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Stanford Team IDs Recurrently Mutated Regulatory Sites Across Cancer Types

NEW YORK (GenomeWeb) – Mutations in regulatory regions of the genome may play a larger role in cancer than previously thought, according to researchers from Stanford University.

The researchers analyzed whole-genome sequence data of 436 individuals spanning eight cancer subtypes from the Cancer Genome Atlas, as well as data from the Encyclopedia of DNA Elements (ENCODE) Project and other regulatory annotations, to identify point mutations in regulatory regions.

Reporting their results today in Nature Genetics, the team found recurrently mutated regulatory sites across cancers, including both known mutations to the TERT promoter and a number of novel mutated regulatory sites, suggesting that such mutations may have a bigger impact on cancer than previously appreciated.

To identify the regulatory mutations, Mike Snyder's laboratory at Stanford first established an analysis workflow for whole-genome data from 436 individuals from the TCGA. They used two algorithms, MuTect and VarScan 2, to identify SNVs from eight different cancer subtypes.

Next, they annotated the mutation set with gene and regulatory information from the gene annotation project Gencode and RegulomeDB, a database of regulatory data that includes data on transcription factors, epigenetic marks, motifs, and DNA accessibility.

Overall, they found that mutations in coding exons represented between .036 percent and .056 percent of called mutations for each cancer type, while mutations in putative regulatory regions represented between 31 percent and 39 percent of called mutations for each cancer type. The large fraction of regulatory mutations, "underscores the potential for regulatory dysfunction in cancer," the authors wrote.

Somewhat surprisingly, though, and in contrast to previous analysis that showed fewer mutations in coding and regulatory regions compared to intergenic and non-coding regions, when the team compared the observed rate of mutations to the simulated rate of mutations based on chance in regulatory and non-regulatory regions, there was no difference.

The authors attributed this difference to a number of factors. For instance, "in cancer, damaging mutations may be more tolerated owing to dysfunction in the normal apoptotic process," they wrote. In addition, their analysis showed that differences in mutation rate between coding/noncoding and regulatory/non-regulatory regions may be due to "potential false positive mutations from mapping errors and by differences in mutation rate relating to base-pair type and replication timing."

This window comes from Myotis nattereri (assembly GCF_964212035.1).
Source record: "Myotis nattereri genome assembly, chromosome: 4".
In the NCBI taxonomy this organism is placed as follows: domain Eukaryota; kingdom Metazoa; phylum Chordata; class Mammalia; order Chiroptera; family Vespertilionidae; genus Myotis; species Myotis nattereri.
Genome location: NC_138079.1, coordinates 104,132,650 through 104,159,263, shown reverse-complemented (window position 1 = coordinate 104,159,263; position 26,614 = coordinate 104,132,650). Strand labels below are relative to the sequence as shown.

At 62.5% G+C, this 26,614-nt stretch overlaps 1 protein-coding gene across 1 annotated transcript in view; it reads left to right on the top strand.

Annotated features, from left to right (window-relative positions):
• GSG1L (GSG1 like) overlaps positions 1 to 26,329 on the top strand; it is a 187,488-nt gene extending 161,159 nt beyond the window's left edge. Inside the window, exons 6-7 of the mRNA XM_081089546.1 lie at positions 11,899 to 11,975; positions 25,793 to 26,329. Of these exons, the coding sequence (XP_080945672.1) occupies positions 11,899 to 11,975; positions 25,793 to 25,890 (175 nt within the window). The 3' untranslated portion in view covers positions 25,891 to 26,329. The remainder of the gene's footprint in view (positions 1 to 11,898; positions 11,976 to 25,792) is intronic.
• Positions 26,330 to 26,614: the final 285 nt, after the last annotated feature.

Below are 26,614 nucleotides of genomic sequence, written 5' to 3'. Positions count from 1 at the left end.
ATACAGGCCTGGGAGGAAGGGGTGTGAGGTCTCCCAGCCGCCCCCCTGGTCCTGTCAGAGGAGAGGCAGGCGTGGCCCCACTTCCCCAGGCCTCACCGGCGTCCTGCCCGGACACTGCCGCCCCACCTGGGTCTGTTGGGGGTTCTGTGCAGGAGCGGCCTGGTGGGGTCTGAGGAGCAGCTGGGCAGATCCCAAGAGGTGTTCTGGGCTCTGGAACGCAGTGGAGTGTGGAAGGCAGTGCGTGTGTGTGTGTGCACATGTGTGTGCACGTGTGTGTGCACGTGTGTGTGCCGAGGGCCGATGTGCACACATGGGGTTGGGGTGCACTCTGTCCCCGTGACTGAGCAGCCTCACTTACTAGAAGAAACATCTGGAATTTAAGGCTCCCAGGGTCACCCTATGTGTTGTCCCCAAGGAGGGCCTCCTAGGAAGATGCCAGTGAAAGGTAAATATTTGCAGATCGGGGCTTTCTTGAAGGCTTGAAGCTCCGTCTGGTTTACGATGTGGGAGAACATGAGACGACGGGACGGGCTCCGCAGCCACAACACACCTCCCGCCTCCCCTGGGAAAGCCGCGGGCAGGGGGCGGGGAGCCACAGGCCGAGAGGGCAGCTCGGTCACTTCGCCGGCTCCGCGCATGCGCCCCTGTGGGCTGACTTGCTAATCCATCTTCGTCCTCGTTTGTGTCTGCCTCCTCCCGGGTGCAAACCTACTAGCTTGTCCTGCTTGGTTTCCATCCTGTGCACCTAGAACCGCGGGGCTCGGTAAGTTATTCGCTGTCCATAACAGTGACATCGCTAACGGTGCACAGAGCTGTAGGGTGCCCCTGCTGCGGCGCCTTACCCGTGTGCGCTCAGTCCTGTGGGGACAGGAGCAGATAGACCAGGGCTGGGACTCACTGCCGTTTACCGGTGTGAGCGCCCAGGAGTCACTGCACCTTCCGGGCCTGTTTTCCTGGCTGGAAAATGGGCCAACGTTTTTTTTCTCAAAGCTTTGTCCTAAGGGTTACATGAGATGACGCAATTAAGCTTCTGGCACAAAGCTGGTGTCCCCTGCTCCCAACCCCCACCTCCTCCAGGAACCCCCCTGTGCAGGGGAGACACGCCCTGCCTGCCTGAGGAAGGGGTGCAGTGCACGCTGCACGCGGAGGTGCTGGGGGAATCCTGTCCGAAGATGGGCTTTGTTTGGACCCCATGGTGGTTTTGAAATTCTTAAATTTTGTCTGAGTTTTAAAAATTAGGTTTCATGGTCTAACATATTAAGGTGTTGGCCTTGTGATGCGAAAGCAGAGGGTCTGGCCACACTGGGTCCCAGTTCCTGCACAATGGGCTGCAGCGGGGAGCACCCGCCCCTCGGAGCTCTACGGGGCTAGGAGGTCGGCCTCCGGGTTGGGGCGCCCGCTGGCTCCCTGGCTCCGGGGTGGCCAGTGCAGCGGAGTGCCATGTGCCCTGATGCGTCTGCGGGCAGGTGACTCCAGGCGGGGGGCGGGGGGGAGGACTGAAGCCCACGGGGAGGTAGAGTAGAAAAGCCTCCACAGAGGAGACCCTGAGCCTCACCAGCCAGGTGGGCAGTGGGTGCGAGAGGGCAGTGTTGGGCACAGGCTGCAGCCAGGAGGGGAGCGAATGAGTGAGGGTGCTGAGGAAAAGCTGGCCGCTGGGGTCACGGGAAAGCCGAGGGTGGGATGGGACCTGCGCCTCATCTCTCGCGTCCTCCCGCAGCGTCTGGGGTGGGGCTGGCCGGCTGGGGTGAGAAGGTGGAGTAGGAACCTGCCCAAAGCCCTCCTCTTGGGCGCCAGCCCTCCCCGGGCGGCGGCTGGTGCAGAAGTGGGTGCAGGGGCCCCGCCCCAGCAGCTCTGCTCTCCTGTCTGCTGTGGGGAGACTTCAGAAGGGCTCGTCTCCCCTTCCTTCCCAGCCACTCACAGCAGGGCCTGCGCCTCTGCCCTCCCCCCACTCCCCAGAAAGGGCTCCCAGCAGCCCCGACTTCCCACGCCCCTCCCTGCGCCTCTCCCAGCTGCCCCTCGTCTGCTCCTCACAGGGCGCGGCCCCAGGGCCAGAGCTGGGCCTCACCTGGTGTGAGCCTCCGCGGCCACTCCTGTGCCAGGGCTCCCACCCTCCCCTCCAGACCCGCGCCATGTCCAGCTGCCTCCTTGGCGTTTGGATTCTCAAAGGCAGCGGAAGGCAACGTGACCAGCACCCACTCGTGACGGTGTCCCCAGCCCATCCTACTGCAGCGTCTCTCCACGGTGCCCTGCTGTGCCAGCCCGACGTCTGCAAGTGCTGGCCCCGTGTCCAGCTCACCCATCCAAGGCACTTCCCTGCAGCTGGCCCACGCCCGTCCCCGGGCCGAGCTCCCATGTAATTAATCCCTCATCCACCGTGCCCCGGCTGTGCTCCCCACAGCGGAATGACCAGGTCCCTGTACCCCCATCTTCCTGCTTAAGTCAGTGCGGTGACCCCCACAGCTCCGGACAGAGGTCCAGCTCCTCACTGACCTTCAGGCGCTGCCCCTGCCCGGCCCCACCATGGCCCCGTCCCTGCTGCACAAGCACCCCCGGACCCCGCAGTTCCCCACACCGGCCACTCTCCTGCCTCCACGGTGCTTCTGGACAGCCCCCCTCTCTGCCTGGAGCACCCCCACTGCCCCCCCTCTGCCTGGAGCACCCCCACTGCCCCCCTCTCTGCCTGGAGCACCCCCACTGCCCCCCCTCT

The team identified a number of recurrently mutated genes and regulatory regions, and they replicated a number of known findings of recurrent mutations in driver genes, including mutations in the coding regions of TP53, AKT1, PIK3CA, PTEN, EGFR, CDKN2A, and KRAS.

They also identified recurrent mutations to the known TERT promoter gene and recurrent mutations in eight new loci in proximity of, and therefore potential regulators of, known cancer genes, including GNAS, INPP4B, MAP2K2, BCL11B, NEDD4L, ANKRD11, TRPM2 and P2RY8.

In addition, they found positive selection for mutations in transcription factor binding sites. For instance, mutations in the binding sites of CEBP factors were "enriched and significant across all cancer types," the authors wrote. In addition, they found enrichment for mutations in transcription factor binding sites that were either likely to "destroy the site or increase affinity of the site for transcription factor binding," the authors wrote. Such mutations could either inactive tumor suppressor genes or activate oncogenes.

"Overall, we expect that many regulatory regions will prove to have important roles in cancer, and the approaches and information employed in this study thus represent a significant advance in the analysis of such regions," the authors wrote.